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Dissertation/Thesis Abstract

Wrongful Conviction: Using Lived Experience to Explore Errors in Juror Cognition
by Schulte Lewis, Danielle Nicole, Ph.D., Walden University, 2020, 172; 28152051
Abstract (Summary)

Wrongful conviction is a pressing legal and social justice issue that requires scholarly attention in the United States. The role of jurors in the criminal justice system has been empirically investigated and debated for many decades as researchers attempt to understand the juror decision-making process and how jurors contribute to wrongful conviction. The purpose of this study was to qualitatively explore how errors in juror cognition during decision-making led to juror reliance on narrative construction and commonsense reasoning rather than legal and judicial instruction in wrongful conviction cases. In-depth interviews were conducted with 12 jurors who served on a criminal case in which the defendant was wrongfully convicted. Thematic analysis identified several commonalities in the lived experience of jurors who served on a wrongful conviction case. Overall, jurors described the experience as negative, revealed patterns of systemic racism and oppression, expressed skepticism about the criminal justice system, frequently disassociated and deflected the responsibility and implications of the wrongful conviction, and communicated adverse impacts of group decision-making. In addition, analysis detected repeated patterns of juror reliance on narrative construction and commonsense reasoning during the decision-making processes. Results may inform future research, juror system reform, and nationwide efforts to prevent wrongful conviction. The finding of this study can be used to develop practices and policies that mandate a higher standard of education for jurors and criminal justice professionals, correct errors in juror cognition, and improve the criminal justice system in the United States, resulting in positive social change.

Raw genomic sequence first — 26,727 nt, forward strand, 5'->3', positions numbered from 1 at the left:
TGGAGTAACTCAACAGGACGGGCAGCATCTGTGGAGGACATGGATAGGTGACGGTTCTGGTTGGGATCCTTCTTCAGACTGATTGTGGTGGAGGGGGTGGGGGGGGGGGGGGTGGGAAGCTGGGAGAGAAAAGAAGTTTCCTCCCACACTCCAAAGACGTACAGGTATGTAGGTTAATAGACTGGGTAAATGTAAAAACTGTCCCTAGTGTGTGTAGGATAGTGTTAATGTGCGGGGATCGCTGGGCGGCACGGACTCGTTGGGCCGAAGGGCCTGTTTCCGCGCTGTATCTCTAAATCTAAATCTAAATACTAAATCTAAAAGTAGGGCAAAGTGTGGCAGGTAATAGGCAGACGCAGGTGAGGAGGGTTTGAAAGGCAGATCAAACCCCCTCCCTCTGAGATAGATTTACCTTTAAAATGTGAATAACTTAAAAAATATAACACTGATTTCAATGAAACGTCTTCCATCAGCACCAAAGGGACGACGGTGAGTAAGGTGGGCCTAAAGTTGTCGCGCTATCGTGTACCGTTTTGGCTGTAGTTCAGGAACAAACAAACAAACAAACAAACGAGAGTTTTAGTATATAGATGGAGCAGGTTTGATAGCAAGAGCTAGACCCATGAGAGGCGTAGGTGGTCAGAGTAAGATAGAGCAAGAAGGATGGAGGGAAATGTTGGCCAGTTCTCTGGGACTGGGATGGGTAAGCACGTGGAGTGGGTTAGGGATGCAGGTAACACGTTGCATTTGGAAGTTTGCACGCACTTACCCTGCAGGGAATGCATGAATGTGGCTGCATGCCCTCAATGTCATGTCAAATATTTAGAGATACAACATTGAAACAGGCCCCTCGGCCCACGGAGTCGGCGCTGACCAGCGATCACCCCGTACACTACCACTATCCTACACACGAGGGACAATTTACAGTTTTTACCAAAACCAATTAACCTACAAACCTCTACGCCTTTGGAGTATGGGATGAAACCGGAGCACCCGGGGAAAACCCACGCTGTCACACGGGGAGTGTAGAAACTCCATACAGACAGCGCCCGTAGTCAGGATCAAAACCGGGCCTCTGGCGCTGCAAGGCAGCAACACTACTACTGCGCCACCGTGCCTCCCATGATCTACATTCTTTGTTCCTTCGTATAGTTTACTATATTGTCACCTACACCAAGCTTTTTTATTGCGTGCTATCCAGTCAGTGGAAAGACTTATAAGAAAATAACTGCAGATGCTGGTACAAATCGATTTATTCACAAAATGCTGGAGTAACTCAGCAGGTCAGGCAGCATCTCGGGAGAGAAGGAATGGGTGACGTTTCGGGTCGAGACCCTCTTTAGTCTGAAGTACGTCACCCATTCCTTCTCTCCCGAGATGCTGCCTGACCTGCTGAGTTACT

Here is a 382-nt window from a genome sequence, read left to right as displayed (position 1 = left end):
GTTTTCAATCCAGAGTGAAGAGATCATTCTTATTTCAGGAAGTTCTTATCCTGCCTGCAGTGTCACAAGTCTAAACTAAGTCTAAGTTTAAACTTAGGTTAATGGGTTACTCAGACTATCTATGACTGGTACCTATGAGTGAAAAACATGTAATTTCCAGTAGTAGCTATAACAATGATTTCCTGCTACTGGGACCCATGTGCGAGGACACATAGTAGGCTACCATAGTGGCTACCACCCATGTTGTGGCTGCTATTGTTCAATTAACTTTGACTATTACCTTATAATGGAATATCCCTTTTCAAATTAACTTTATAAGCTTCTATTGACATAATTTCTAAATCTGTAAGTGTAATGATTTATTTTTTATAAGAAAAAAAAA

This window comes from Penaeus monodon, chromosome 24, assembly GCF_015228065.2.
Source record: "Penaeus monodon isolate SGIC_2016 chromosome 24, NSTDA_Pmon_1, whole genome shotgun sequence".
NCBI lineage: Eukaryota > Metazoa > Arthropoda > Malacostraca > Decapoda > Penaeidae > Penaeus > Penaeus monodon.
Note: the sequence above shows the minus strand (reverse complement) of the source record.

Indexing (document details)
Advisor: Wallace, Wayne, Pierce, Aaron
Commitee: Bass, Christopher
School: Walden University
Department: Psychology
School Location: United States -- Minnesota
Source: DAI-A 82/5(E), Dissertation Abstracts International
Subjects: Social psychology, Law, Social research, Criminology, Public policy, Public administration
Keywords: Commonsense reasoning, Juror cognition, Wrongful conviction, Juror errors, Juror decision-making, Criminal justice system, United States
Publication Number: 28152051
ISBN: 9798691228506
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